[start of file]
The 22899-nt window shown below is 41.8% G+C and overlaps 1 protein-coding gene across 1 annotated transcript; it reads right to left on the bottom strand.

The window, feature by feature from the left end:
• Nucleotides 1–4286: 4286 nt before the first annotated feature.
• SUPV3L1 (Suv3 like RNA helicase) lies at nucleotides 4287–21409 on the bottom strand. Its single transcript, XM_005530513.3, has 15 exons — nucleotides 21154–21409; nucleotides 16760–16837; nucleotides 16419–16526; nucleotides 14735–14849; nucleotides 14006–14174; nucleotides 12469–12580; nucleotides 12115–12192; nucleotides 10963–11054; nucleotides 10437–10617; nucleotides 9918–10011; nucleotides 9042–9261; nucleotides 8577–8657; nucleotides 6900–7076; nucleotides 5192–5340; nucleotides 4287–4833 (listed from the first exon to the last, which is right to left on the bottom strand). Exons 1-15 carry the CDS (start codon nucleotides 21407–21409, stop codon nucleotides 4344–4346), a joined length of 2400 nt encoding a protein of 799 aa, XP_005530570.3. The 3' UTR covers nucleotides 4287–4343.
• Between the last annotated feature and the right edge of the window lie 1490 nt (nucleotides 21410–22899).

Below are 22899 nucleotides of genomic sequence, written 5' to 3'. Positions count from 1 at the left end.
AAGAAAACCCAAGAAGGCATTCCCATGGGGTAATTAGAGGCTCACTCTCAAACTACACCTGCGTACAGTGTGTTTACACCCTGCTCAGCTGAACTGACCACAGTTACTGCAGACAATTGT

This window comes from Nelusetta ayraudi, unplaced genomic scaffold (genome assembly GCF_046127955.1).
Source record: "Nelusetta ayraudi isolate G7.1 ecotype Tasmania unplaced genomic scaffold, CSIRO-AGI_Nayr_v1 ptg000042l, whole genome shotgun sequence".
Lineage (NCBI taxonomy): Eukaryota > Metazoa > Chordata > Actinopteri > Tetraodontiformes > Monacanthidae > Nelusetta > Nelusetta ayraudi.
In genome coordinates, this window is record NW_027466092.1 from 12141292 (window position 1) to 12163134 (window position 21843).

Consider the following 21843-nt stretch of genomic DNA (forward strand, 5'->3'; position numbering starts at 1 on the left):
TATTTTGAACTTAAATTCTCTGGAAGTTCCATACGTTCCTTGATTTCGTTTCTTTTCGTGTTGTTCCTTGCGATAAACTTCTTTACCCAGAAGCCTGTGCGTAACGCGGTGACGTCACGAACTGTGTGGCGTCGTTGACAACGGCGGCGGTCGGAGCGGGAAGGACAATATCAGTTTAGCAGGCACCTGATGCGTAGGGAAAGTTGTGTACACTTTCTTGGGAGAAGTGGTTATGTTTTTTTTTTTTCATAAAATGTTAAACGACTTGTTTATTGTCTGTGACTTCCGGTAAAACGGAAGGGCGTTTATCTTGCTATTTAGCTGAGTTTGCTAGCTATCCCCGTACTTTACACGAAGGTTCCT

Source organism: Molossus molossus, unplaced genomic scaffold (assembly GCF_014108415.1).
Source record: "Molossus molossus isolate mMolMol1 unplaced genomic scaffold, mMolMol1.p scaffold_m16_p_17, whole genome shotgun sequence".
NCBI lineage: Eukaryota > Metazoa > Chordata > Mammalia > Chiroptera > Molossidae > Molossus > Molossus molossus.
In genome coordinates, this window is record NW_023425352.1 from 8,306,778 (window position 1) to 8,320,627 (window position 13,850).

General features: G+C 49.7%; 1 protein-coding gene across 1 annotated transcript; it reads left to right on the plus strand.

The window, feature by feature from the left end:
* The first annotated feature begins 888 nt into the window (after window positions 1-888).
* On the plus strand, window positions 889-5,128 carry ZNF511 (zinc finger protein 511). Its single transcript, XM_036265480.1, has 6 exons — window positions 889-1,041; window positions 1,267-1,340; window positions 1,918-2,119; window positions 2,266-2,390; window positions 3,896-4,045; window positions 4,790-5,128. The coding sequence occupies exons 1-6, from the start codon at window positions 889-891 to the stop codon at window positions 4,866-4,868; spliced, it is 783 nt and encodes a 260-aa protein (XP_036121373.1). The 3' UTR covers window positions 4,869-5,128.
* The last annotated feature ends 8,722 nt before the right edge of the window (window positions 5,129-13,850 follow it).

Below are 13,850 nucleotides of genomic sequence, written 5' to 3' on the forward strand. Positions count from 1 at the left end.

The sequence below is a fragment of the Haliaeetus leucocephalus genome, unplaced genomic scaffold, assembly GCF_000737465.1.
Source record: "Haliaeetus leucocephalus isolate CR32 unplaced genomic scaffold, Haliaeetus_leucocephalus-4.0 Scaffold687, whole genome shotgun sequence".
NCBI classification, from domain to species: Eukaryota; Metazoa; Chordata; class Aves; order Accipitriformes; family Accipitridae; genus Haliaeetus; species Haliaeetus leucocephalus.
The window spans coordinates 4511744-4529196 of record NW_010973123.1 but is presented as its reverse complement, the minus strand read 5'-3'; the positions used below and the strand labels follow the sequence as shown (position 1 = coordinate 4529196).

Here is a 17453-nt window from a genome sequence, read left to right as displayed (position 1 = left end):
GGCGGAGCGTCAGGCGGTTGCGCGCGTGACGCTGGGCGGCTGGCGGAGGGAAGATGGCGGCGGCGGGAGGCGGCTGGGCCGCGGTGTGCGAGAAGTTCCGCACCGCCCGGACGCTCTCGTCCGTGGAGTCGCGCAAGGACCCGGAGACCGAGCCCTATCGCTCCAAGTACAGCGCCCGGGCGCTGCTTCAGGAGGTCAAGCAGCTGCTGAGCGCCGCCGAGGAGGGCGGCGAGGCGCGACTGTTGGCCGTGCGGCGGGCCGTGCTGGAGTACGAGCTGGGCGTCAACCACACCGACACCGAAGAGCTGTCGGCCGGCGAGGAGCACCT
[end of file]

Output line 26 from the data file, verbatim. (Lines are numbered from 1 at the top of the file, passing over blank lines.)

NCBI classification, from domain to species: Eukaryota; Metazoa; Chordata; class Aves; order Accipitriformes; family Accipitridae; genus Haliaeetus; species Haliaeetus leucocephalus.